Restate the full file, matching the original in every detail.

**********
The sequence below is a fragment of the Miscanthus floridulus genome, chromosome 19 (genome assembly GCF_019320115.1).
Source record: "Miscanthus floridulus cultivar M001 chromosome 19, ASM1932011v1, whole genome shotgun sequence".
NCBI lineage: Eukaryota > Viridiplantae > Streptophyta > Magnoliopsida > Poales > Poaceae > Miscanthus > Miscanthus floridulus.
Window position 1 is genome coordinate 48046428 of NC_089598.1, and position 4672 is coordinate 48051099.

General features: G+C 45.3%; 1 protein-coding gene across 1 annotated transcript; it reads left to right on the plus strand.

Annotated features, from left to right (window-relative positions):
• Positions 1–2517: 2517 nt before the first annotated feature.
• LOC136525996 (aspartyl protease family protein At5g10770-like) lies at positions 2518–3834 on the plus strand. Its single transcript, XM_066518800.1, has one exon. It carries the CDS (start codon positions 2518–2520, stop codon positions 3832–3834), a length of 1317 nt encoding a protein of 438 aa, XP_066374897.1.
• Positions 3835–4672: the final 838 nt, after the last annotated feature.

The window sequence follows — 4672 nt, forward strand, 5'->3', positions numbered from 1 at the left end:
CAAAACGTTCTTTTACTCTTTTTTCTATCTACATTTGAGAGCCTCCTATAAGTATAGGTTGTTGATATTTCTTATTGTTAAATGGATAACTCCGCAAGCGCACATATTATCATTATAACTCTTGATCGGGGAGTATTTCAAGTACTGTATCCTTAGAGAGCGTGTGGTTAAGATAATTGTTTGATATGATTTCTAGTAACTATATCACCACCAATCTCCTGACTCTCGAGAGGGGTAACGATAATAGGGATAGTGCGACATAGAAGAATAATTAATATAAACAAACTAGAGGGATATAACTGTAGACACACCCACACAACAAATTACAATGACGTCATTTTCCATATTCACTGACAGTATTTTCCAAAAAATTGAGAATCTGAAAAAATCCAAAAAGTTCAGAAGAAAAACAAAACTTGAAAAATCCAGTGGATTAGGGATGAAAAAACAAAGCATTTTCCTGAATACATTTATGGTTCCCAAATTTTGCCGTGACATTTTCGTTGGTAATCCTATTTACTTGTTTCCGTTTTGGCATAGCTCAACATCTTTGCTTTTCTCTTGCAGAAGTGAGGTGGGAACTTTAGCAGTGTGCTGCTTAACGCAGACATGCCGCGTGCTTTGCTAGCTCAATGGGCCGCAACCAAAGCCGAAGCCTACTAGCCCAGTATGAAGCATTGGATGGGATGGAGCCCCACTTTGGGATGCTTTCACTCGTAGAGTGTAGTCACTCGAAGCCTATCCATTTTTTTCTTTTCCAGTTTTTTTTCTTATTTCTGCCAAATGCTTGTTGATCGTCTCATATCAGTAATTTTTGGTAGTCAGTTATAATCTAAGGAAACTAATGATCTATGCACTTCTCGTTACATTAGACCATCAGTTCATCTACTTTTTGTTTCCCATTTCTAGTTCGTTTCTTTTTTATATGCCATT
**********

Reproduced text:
The sequence below is a fragment of the Miscanthus floridulus genome, chromosome 19 (genome assembly GCF_019320115.1).
Source record: "Miscanthus floridulus cultivar M001 chromosome 19, ASM1932011v1, whole genome shotgun sequence".
NCBI lineage: Eukaryota > Viridiplantae > Streptophyta > Magnoliopsida > Poales > Poaceae > Miscanthus > Miscanthus floridulus.
Window position 1 is genome coordinate 48046428 of NC_089598.1, and position 4672 is coordinate 48051099.

General features: G+C 45.3%; 1 protein-coding gene across 1 annotated transcript; it reads left to right on the plus strand.

Annotated features, from left to right (window-relative positions):
• Positions 1–2517: 2517 nt before the first annotated feature.
• LOC136525996 (aspartyl protease family protein At5g10770-like) lies at positions 2518–3834 on the plus strand. Its single transcript, XM_066518800.1, has one exon. It carries the CDS (start codon positions 2518–2520, stop codon positions 3832–3834), a length of 1317 nt encoding a protein of 438 aa, XP_066374897.1.
• Positions 3835–4672: the final 838 nt, after the last annotated feature.

The window sequence follows — 4672 nt, forward strand, 5'->3', positions numbered from 1 at the left end:
CAAAACGTTCTTTTACTCTTTTTTCTATCTACATTTGAGAGCCTCCTATAAGTATAGGTTGTTGATATTTCTTATTGTTAAATGGATAACTCCGCAAGCGCACATATTATCATTATAACTCTTGATCGGGGAGTATTTCAAGTACTGTATCCTTAGAGAGCGTGTGGTTAAGATAATTGTTTGATATGATTTCTAGTAACTATATCACCACCAATCTCCTGACTCTCGAGAGGGGTAACGATAATAGGGATAGTGCGACATAGAAGAATAATTAATATAAACAAACTAGAGGGATATAACTGTAGACACACCCACACAACAAATTACAATGACGTCATTTTCCATATTCACTGACAGTATTTTCCAAAAAATTGAGAATCTGAAAAAATCCAAAAAGTTCAGAAGAAAAACAAAACTTGAAAAATCCAGTGGATTAGGGATGAAAAAACAAAGCATTTTCCTGAATACATTTATGGTTCCCAAATTTTGCCGTGACATTTTCGTTGGTAATCCTATTTACTTGTTTCCGTTTTGGCATAGCTCAACATCTTTGCTTTTCTCTTGCAGAAGTGAGGTGGGAACTTTAGCAGTGTGCTGCTTAACGCAGACATGCCGCGTGCTTTGCTAGCTCAATGGGCCGCAACCAAAGCCGAAGCCTACTAGCCCAGTATGAAGCATTGGATGGGATGGAGCCCCACTTTGGGATGCTTTCACTCGTAGAGTGTAGTCACTCGAAGCCTATCCATTTTTTTCTTTTCCAGTTTTTTTTCTTATTTCTGCCAAATGCTTGTTGATCGTCTCATATCAGTAATTTTTGGTAGTCAGTTATAATCTAAGGAAACTAATGATCTATGCACTTCTCGTTACATTAGACCATCAGTTCATCTACTTTTTGTTTCCCATTTCTAGTTCGTTTCTTTTTTATATGCCATT